Concerns arose around video game loot boxes a couple of weeks ago, with a good portion of the public stating that they should be revised to classify as gambling. While the government has already offered one response, it has since gone into more detail, stating that it is “committed to ensuring that consumers are properly protected.”
The issue arose when many claimed that they were unhappy with commercial practices within video games, particularly how many of the games aggressively pushing loot boxes were tied to an age rating lesser than that of gambling laws.
This prompted a petition, created by Connor Rhys Deeley, to “Adapt gambling laws to include gambling in video games which targets [sic] children,” in which the primary aim was to get the government to respond, if not bring the topic up for debate in parliament. Currently, the petition is sitting at 15,000 signatures of the required 100,000 to make that happen, but above the 10,000 needed to get the government to respond in a decent capacity.
The original response from former Secretary of State for Culture, Media and Sport, Tracey Crouch was directed at questions posed by Cambridge Labour MP Daniel Zeichner, however failed to address Deeley’s petition. Albeit a little vauge, Crouch did state that “The government recognise the risks that come from increasing convergence between gambling and computer games. The Gambling Commission is keeping this matter under review and will continue to monitor developments in the market.”
This new response finally addresses Deeley’s petition and while the information isn’t worlds apart from Crouch’s, there is more to take away from the statement. While The Gambling Commission “has strong powers to regulate gambling and is monitoring convergence between gambling and video games closely,” it has requested the Responsible Gambling Strategy Board “to examine the wider relationship between children and gambling,” given that the petition is primarily concerning the welfare of children regarding video games and loot boxes.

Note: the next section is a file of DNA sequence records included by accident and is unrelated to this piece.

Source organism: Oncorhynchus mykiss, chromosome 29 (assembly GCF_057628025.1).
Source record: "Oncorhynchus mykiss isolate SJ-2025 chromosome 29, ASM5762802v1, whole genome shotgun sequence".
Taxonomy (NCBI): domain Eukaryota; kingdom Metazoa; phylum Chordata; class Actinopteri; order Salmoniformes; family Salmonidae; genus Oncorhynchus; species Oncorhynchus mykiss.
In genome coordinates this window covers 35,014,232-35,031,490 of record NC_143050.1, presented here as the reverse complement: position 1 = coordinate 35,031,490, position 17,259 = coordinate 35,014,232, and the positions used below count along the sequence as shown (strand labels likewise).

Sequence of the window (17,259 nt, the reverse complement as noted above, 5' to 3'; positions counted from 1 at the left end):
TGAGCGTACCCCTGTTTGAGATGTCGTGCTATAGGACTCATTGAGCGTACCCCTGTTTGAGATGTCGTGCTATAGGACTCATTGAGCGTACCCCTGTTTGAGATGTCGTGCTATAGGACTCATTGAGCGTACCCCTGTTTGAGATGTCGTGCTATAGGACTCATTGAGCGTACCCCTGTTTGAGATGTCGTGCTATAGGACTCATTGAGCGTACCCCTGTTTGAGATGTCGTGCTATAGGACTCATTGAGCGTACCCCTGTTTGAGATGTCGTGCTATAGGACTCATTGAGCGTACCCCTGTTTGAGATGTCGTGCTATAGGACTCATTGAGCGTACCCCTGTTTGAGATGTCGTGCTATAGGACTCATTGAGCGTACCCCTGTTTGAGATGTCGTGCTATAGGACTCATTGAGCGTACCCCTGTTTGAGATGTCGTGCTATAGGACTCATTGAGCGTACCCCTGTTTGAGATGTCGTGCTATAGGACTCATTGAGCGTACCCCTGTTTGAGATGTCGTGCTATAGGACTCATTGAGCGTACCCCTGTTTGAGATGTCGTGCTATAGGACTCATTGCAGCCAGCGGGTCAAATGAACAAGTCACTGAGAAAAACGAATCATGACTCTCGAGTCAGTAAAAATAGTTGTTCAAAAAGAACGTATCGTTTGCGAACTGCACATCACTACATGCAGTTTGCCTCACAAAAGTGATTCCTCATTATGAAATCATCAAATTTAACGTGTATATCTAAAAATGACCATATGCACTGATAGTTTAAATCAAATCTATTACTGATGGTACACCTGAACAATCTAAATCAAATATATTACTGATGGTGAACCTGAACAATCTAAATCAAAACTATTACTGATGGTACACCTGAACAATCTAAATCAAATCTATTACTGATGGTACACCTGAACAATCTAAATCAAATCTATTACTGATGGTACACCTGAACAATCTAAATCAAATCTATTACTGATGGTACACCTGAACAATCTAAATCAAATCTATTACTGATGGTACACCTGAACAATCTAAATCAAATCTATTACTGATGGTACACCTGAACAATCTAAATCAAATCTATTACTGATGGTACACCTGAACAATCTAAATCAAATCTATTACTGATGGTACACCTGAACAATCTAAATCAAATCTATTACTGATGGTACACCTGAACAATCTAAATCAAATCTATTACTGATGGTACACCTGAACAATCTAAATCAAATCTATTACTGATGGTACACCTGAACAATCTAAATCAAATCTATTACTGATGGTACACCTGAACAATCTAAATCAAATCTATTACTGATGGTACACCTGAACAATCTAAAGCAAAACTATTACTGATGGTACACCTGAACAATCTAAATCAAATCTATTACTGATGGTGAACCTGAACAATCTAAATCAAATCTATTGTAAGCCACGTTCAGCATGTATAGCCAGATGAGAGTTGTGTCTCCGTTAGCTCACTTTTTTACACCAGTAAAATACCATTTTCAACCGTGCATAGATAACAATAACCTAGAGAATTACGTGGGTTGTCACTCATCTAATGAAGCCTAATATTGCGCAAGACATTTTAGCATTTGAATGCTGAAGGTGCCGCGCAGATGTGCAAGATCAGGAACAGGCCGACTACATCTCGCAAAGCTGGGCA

As it stands, “The Video Standards Council (VSC) rating board is the designated body for classifying video games, and applies the Europe-wide PEGI ratings to video games supplied in the UK,” and “the PEGI criteria currently make provision for games depicting simulations of traditional gambling, and such games would generally attract a minimum PEGI rating of 12. The VSC Rating Board is discussing these issues with the PEGI Council and its Experts Group to determine whether any changes to the PEGI criteria need to be made.”
Aside from this, “Consumers are also protected by the Consumer Protection from Unfair Trading Regulations 2008. This includes a requirement on businesses not to subject anyone to misleading or aggressive marketing practices, or, for example, direct exhortation to buy products, such as games content, including in-game purchases such as loot boxes. The government is committed to ensuring that consumers are properly protected and that children’s vulnerability and inexperience is not exploited by aggressive commercial practices.”
The government is also set to deliver results on its Young People and Gambling Survey, which in particular dealt with the perception of esports and video gaming. It is unclear as to whether loot boxes were included within this topic at the time it was conducted.
Currently, loot boxes are not defined as gambling because of the inability to trade them for real life monetary value, which is the true definition according to the Gambling Commission. Elsewhere, it’s also been stated that the guarantee of getting an item for your money, no matter the value of the item, sets it apart from gambling.
KitGuru Says: At the very least, the government and the Gambling Comission seem to be working on a solution to ease people’s fears. So far, the response is a lot more reassuring than I expected and hints at progress on what is a relatively new consumer practice.